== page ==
|September 21, 2012|
A Proven Leader in Applied Business Education
Unlike some other colleges and universities, Northwood University’s core mission is not that of a research institution. From day one, our concentration has been on the application of the theoretical sciences to the world of business and organizational leadership; on building and directing successful enterprises and organizations. But true to our character, we do not avoid efforts such as research and publication. Where and when appropriate opportunities present themselves, our faculty, staff, and students engage accordingly, and often with great success in being published in major outlets. Two recent examples of this can be found in the third volume of In Defense of Capitalism and the Michigan Chamber Foundation’s 2012 Michigan Economic Competitiveness Study.
Released earlier this summer, In Defense of Capitalism-Volume III is a collection of essays, op-eds, and blog posts written by the faculty, staff, students, and friends of Northwood University. Like its predecessors, Volume III seeks to renew and reinvigorate the knowledge, wisdom, and inspiration that led to the founding of this nation and gave rise to human progress around the world. Divided into three distinct parts, this collection of works on freedom presents a principled case for free-market economies, applies these same principles to current public policy issues and debates, and highlights the contributions of key entrepreneurs and intellectuals whose work and thought serve as living testimonies of the very principles we hold in such high esteem.
To order your copy of In Defense of Capitalism, click here.
And last week, the Michigan Chamber Foundation released its 2012 Michigan Economic Competitiveness Study—a report conducted largely by Northwood University faculty, staff, and alumni. The aim of the study was to measure Michigan’s economic standing and climate. Drawing on a variety of analyses and metrics, the study developed and utilized “The Northwood University Competitiveness Index” to determine where Michigan ranks compared to the other 49 states.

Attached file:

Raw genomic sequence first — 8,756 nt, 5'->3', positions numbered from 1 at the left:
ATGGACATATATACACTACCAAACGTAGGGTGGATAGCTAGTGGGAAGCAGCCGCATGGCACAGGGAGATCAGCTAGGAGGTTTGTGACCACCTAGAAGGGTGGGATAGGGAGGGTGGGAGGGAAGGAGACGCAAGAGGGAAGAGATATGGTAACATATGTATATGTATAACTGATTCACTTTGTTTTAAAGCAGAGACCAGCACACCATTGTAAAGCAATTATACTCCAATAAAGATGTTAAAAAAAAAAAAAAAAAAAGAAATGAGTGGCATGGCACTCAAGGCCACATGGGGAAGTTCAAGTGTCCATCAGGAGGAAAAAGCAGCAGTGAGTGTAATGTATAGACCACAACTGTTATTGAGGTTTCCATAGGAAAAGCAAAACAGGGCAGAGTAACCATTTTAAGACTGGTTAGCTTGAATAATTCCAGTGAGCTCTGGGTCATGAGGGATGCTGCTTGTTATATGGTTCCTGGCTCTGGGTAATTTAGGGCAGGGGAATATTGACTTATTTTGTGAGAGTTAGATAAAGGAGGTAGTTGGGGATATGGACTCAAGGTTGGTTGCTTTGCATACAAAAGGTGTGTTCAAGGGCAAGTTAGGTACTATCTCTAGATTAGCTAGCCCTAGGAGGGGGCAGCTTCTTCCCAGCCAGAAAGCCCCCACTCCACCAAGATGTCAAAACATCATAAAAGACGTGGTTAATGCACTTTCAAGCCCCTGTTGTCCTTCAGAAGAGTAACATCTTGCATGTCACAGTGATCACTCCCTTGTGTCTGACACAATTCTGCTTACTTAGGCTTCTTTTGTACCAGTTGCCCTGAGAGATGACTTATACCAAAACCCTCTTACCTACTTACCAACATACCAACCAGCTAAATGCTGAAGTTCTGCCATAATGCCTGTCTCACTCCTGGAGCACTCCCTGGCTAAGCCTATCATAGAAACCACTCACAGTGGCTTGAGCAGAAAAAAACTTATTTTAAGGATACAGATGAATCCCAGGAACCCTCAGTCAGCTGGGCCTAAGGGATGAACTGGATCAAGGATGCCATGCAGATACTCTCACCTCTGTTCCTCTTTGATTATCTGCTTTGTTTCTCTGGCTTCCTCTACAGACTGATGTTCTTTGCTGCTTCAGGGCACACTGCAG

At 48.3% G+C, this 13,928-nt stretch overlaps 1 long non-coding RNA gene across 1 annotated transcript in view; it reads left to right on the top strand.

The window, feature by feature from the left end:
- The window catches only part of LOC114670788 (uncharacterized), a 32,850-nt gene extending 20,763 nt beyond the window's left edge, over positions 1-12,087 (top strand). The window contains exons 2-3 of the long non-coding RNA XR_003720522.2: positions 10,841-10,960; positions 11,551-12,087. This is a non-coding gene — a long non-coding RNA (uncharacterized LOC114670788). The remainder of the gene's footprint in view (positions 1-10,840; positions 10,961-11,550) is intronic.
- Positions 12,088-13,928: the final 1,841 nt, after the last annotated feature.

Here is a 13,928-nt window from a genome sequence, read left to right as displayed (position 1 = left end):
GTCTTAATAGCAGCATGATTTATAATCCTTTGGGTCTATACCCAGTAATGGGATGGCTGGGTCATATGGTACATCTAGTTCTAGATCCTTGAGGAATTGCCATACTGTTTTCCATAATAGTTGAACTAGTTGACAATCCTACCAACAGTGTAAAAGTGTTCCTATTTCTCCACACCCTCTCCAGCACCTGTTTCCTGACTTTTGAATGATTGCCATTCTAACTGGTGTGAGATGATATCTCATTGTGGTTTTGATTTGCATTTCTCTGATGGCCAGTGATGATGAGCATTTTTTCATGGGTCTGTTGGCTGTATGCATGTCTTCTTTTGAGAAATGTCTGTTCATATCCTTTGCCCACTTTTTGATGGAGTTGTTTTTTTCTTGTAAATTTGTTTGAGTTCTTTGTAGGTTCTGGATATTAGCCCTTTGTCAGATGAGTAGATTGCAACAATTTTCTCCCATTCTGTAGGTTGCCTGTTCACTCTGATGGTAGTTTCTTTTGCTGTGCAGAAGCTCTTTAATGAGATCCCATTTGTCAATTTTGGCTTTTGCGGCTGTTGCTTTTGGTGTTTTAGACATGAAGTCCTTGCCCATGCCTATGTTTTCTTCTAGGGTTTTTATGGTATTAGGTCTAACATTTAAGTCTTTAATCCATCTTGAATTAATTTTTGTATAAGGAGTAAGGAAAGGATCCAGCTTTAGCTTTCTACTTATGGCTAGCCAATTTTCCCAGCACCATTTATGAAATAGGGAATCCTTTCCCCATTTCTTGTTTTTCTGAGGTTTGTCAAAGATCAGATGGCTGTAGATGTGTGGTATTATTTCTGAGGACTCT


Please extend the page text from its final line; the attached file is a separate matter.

By looking at growth rates in areas such as personal income, real gross state product (GSP), net population migration, and state jobs, the research team was able to determine where Michigan ranks among the 50 U.S. states (1 being highest, 50 being lowest) in categories such as:
This 176-page report is full of in-depth analyses and conclusions that business, political, and academic leaders will continue to review, discuss, and debate as Michigan endeavors to continue moving forward and upward. One thing the report makes undeniably clear is that the principles of The Northwood Idea remain absolutely critical to achieving the well-being of all people.
These are important and timely publications and we encourage you to share them as part of our continuing effort to tell others about Northwood University’s place as a proven leader in applied business education.
To access the Michigan Chamber Foundation’s 2012 Michigan Economic Competitiveness Study, click here.
Have a great weekend!
Keith A. Pretty, J.D.